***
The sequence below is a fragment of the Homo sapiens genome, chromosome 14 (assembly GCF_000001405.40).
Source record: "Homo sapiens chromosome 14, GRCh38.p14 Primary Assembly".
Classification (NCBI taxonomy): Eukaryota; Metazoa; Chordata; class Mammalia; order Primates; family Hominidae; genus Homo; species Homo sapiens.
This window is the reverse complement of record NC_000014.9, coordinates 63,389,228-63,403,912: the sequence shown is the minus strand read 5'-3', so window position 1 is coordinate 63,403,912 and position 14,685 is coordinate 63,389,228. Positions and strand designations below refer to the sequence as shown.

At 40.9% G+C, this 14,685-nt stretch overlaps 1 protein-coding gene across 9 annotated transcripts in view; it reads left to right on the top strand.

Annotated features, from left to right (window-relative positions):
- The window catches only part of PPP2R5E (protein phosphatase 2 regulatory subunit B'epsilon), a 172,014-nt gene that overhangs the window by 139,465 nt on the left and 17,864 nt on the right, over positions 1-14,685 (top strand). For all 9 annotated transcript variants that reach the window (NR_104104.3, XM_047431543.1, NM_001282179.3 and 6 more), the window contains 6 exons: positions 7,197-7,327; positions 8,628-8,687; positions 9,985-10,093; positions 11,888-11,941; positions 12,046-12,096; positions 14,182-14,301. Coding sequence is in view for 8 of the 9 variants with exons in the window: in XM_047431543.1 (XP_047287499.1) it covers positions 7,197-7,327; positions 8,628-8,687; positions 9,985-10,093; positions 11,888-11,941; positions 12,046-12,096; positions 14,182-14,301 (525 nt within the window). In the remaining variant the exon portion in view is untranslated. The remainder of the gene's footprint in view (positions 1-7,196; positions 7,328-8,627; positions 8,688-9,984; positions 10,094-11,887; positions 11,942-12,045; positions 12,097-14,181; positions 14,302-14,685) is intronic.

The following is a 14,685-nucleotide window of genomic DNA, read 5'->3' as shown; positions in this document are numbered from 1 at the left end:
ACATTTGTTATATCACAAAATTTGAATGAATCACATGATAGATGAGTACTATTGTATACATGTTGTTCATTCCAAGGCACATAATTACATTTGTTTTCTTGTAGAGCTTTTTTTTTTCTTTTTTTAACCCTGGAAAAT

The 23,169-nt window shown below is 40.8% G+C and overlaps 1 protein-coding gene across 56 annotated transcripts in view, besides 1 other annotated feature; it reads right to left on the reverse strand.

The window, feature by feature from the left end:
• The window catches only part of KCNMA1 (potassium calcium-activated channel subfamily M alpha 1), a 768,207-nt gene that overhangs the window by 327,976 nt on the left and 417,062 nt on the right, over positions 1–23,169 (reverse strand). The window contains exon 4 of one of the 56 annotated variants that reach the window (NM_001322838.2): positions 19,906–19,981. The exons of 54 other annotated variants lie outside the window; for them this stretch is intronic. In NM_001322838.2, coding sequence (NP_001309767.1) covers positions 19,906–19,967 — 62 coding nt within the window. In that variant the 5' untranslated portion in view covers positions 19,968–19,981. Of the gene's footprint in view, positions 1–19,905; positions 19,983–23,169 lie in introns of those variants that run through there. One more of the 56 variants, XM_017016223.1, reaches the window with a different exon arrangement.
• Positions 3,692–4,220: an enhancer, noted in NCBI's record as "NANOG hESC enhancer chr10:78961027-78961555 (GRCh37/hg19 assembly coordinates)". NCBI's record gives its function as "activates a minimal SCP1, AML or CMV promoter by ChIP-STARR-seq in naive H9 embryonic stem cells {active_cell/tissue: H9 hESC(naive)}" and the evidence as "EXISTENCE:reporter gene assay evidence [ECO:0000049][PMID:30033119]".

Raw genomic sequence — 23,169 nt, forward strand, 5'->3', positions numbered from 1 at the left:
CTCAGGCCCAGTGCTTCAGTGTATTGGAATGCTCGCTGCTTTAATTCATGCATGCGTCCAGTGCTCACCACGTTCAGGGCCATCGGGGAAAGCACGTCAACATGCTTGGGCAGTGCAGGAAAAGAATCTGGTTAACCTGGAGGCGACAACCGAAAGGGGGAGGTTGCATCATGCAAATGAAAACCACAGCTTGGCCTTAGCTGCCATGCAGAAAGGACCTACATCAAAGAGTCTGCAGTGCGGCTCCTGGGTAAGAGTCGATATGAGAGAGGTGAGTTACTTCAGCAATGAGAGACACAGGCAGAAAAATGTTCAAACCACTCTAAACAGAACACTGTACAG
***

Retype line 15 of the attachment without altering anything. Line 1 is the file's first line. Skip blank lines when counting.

CTCAGGCCCAGTGCTTCAGTGTATTGGAATGCTCGCTGCTTTAATTCATGCATGCGTCCAGTGCTCACCACGTTCAGGGCCATCGGGGAAAGCACGTCAACATGCTTGGGCAGTGCAGGAAAAGAATCTGGTTAACCTGGAGGCGACAACCGAAAGGGGGAGGTTGCATCATGCAAATGAAAACCACAGCTTGGCCTTAGCTGCCATGCAGAAAGGACCTACATCAAAGAGTCTGCAGTGCGGCTCCTGGGTAAGAGTCGATATGAGAGAGGTGAGTTACTTCAGCAATGAGAGACACAGGCAGAAAAATGTTCAAACCACTCTAAACAGAACACTGTACAG